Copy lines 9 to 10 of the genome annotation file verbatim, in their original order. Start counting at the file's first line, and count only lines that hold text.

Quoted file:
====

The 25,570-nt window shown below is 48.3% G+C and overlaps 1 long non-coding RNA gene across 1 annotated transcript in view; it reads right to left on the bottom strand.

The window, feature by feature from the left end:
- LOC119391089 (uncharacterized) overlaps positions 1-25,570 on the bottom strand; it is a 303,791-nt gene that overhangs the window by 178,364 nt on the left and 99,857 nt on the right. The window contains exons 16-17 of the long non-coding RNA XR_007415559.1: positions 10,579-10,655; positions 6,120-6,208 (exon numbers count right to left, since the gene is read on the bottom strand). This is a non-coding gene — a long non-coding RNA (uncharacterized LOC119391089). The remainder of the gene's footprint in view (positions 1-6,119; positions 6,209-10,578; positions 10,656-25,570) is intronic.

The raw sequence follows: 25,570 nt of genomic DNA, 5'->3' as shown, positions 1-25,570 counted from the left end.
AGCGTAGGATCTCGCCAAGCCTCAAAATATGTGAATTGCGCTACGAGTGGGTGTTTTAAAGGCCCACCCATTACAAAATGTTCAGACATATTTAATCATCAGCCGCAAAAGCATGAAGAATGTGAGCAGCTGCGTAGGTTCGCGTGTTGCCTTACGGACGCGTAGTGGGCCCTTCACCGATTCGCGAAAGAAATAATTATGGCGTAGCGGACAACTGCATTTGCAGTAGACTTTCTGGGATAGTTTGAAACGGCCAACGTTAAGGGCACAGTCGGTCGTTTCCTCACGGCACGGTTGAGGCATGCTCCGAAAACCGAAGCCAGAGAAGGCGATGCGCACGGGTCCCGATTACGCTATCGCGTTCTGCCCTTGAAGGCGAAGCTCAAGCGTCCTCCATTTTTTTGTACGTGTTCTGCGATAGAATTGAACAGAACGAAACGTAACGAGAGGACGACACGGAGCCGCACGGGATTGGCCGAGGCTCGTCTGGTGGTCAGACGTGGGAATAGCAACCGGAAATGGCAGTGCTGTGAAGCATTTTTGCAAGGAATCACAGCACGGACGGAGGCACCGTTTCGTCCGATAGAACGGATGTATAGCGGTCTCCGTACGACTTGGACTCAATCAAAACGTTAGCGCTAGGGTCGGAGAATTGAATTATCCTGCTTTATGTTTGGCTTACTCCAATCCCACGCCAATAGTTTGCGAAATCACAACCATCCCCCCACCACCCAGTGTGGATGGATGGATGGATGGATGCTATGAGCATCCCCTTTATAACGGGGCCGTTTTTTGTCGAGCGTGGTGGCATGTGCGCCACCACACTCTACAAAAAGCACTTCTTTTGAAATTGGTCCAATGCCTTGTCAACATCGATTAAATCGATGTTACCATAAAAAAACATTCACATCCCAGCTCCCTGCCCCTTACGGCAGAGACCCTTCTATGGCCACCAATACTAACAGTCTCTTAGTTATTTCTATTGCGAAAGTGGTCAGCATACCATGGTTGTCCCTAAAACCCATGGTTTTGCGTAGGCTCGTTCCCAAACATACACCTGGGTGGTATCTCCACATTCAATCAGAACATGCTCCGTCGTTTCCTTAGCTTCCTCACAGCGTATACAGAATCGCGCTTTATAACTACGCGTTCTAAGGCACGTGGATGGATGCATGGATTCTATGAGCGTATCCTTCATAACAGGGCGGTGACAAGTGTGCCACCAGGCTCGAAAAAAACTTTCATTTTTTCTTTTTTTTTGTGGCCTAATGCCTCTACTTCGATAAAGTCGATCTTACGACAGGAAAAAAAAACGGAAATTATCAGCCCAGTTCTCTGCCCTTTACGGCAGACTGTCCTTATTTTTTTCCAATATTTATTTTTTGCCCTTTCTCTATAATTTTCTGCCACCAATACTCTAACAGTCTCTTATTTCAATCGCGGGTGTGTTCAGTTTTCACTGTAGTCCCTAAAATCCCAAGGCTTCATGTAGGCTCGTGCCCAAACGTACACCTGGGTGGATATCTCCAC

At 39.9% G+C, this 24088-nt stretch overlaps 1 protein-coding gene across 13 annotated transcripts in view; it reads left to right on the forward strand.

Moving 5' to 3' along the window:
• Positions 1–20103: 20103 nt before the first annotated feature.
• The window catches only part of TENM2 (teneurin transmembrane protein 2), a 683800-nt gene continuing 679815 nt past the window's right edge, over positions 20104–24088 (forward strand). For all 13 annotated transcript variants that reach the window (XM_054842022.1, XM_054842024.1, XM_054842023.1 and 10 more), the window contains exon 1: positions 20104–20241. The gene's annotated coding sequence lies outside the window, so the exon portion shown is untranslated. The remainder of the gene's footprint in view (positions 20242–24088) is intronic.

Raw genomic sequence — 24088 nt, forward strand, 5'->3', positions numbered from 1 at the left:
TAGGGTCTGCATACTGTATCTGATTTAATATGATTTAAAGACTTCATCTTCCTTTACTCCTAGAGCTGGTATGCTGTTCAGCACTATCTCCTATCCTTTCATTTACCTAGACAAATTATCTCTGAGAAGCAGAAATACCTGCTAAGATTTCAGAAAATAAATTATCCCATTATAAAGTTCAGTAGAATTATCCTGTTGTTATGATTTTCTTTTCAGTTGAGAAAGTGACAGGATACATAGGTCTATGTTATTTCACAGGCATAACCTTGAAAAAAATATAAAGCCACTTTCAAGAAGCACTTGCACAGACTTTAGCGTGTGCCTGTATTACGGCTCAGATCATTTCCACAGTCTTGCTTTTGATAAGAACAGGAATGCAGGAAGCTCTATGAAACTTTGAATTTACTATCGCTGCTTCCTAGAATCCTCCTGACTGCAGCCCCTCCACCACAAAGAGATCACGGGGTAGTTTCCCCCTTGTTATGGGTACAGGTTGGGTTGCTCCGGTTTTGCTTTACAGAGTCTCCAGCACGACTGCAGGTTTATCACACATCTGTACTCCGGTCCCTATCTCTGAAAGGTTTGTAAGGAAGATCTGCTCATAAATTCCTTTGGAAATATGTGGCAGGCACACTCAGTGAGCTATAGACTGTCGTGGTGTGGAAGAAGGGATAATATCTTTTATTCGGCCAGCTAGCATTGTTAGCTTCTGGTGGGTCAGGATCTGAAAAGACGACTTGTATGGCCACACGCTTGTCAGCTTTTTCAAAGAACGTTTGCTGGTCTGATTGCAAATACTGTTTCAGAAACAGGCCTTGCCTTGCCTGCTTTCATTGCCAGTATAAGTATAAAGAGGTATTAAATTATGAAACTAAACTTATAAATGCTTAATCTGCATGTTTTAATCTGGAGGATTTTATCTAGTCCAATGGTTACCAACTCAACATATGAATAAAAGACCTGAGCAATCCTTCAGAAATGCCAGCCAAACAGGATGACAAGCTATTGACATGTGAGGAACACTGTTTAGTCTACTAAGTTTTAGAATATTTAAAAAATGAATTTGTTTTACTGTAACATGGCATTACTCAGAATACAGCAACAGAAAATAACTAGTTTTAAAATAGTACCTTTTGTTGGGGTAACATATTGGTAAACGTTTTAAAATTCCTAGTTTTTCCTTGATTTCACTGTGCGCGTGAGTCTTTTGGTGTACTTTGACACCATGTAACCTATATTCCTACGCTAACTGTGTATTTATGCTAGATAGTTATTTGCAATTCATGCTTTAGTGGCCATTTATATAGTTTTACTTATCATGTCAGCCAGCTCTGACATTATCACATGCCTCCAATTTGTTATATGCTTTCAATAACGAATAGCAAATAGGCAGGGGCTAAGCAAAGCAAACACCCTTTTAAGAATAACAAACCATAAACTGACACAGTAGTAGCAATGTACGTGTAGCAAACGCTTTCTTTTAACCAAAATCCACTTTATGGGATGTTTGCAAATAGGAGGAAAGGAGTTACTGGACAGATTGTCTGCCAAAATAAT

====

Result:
• The window catches only part of TENM2 (teneurin transmembrane protein 2), a 683800-nt gene continuing 679815 nt past the window's right edge, over positions 20104–24088 (forward strand). For all 13 annotated transcript variants that reach the window (XM_054842022.1, XM_054842024.1, XM_054842023.1 and 10 more), the window contains exon 1: positions 20104–20241. The gene's annotated coding sequence lies outside the window, so the exon portion shown is untranslated. The remainder of the gene's footprint in view (positions 20242–24088) is intronic.

Raw genomic sequence — 24088 nt, forward strand, 5'->3', positions numbered from 1 at the left: